Studio Tomahawk & Gripping Beast
The rules are aimed at being played in 28mm scale, on a 4’ x 3’ table (designed so that it could be played on the author’s kitchen table!) with warbands consisting of between 25 and 73 figures.
The basics of the rules are actually very simple – being designed to be easy and intuitive to learn.
Each player has a warband which consists of a number of units. A unit consists of between 4 and 12 models. Models can be based either individually or as an element, but if you base your units as elements, you will need to have some way of identifying casualties, as casualty removal is on an individual model basis.
Each figure has a class, and there are 4 in Saga:
- Warlord: The leader of your warband.
- Heathguard: A warband’s most powerful retainers: Think Viking Hirdmen or Norman Knights.
- Warriors: The bulk of the warband: Thengs, ceorls or bondi are types or warriors.
- Levies or peasants: Making up the numbers, these troops tend to be armed with bows, slings or javelins.
Each class has two different characteristics: Movement and Armour. Movement is usually defined as M for foot troops and L for mounted troops, whilst Armour is defined as a number between 2 and 6.
Although you can use a tape measure, the game is designed to use measuring sticks for distances. There are four distances defined:
- VS – Very Short – 2 inches or 5cms
- S – Short – 4 inches or 10cms
- M – Medium – 6 inches or 15cms
- L – Long – 12 inches or 30cms
A player’s warband is usually made up of a number of figures, worth the equivalent of 6 points. Each point will give you a number of figures; 4 Hearthguard, 8 Warriors or 12 Levies. These troops are then divided into units of between 4 and 12 model, all of the same class. (All Warriors, all Hearthguard etc)
In addition to your troops, you also get a Warlord for free to lead your Warband. You can, however, choose a special hero to lead your warband instead – these powerful individuals are not free and cost a point each.
We will come back to orders and activation shortly, but suffice it to say that the game is turn based, and on your turn, you may activate your units, one at a time. Your unit may take one of 4 actions: Move, Shoot, Engage in Melee or Rest.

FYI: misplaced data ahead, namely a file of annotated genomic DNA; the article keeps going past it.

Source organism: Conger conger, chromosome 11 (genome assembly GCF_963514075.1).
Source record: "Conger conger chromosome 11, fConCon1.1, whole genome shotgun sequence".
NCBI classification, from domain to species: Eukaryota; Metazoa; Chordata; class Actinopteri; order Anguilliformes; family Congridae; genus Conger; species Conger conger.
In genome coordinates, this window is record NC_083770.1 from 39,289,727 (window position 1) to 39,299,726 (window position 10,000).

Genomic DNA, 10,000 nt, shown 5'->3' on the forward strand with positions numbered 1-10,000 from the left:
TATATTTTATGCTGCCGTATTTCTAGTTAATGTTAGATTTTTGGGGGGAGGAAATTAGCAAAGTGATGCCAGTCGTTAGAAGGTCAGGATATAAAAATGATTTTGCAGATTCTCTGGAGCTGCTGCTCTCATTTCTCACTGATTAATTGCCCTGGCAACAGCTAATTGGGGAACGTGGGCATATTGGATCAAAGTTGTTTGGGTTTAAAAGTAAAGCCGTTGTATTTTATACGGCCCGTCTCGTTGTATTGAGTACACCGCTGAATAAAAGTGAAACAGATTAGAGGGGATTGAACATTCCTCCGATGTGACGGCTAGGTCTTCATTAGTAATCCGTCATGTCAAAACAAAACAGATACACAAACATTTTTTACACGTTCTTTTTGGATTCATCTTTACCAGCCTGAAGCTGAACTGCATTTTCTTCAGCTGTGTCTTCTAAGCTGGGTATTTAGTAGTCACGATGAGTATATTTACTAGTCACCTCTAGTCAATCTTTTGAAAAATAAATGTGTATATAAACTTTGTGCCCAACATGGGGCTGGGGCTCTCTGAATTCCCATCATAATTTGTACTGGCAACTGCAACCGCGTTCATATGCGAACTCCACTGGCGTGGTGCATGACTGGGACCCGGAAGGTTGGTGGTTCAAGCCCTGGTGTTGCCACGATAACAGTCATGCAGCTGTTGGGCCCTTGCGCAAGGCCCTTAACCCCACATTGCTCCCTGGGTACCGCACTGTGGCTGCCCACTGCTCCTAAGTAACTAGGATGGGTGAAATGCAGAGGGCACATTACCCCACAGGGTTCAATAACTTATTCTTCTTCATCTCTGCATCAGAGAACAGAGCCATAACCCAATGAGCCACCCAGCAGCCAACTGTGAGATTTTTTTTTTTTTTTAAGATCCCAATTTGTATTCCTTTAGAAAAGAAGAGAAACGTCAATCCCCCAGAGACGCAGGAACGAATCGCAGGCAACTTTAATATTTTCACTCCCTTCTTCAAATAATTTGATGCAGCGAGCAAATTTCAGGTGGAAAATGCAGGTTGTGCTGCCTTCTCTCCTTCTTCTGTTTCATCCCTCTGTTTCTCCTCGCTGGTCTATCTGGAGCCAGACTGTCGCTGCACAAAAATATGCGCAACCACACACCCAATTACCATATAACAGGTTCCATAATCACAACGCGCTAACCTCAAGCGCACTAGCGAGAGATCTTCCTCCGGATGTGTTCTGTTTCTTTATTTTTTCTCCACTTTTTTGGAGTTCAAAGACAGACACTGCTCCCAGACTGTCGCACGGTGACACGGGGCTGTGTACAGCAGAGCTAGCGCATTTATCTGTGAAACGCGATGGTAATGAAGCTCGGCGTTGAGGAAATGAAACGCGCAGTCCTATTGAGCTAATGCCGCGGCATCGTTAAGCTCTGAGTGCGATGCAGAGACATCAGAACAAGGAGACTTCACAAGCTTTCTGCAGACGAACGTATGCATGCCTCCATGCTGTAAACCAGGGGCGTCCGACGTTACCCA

Move – Your figure may move up to their maximum movement distance. Usually, difficult terrain reduce your movement by one measurement distance (M becomes S etc)
Shoot – Your figures may fire missile weapons at an enemy who is in line of sight. Typical missile range is L.
Melee – Your figures may move and engage in combat with the enemy. Unless in exceptional circumstances (Warlord with his retinue) you may only engage in combat with a single unit against a single unit.
Rest – Resting removes fatigue. Fatigue is recorded against units who have been in combat, or have moved/shot more than once in a turn.
Combat uses a ‘buckets of dice’ approach. Whether in shooting or melee, you work out how many attack dice your unit generates (dependent upon the class of the models in the unit). You roll these dice, attempting to roll equal or higher than the armour value of the target. Any success roll is a ‘hit’ The target unit then roll a number of dice equal to the number ‘hits’, these its are cancelled on a roll of 4+ against shooting attacks, or 5+ against melee. Any ‘hit’ that is not cancelled causes a model from the target unit to be removed.
Modifiers for troop types (mounted troops, double-handed weapons etc) affect the armour value of troops – thus changing your chance to hit, whilst cover modifiers affect your ‘saving throw’.
If units have fatigue markers, these can be used to modify how they fight in combat, or even how they move.
So far, these rules are not too different from several other available skirmish games – most notably Song of Blades and Heroes. However, it is in the orders and activation of units that this game differs, and indeed excels.
Each unit in your warband (with the exception of Levies) generate Saga Dice. These dice are rolled at the start of your turn in order to determine what actions your warband can perform. Saga Dice can take the form of standard D6, but the game is designed so that you use custom dice, which have 3 different icons on their sides. Furthermore, these icons are faction-specific, so Saga Dice for a Welsh warband have different icons from those of a Norman Warband – just to add some flavour to the proceedings…
These Saga Dice are used in conjunction with a Battle Board. Again, each different faction has its own unique Battle Board.
A Battle Board has 15 different boxes – 5 are the same for each faction (allowing you to order units of Hearthguard, Warriors or Levy, gain an extra attack dice or generate extra Saga Dice) whilst 10 have faction specific abilities.
At the start of your turn, you roll your Saga Dice, and then allocate the dice to various boxes on the battle board, dependent upon what symbols you have rolled. Different symbols, or combinations of symbols, are required to activate various abilities. At the start of each of your turns, you have to choose what abilities you want to perform and allocate the dice accordingly. This immediately gives you, the player, various decisions that you need to make – do you allocate all your dice to unit activation, so that all your units can take actions in a turn (or even, single units take multiple actions) or do you use some dice to activate special abilities.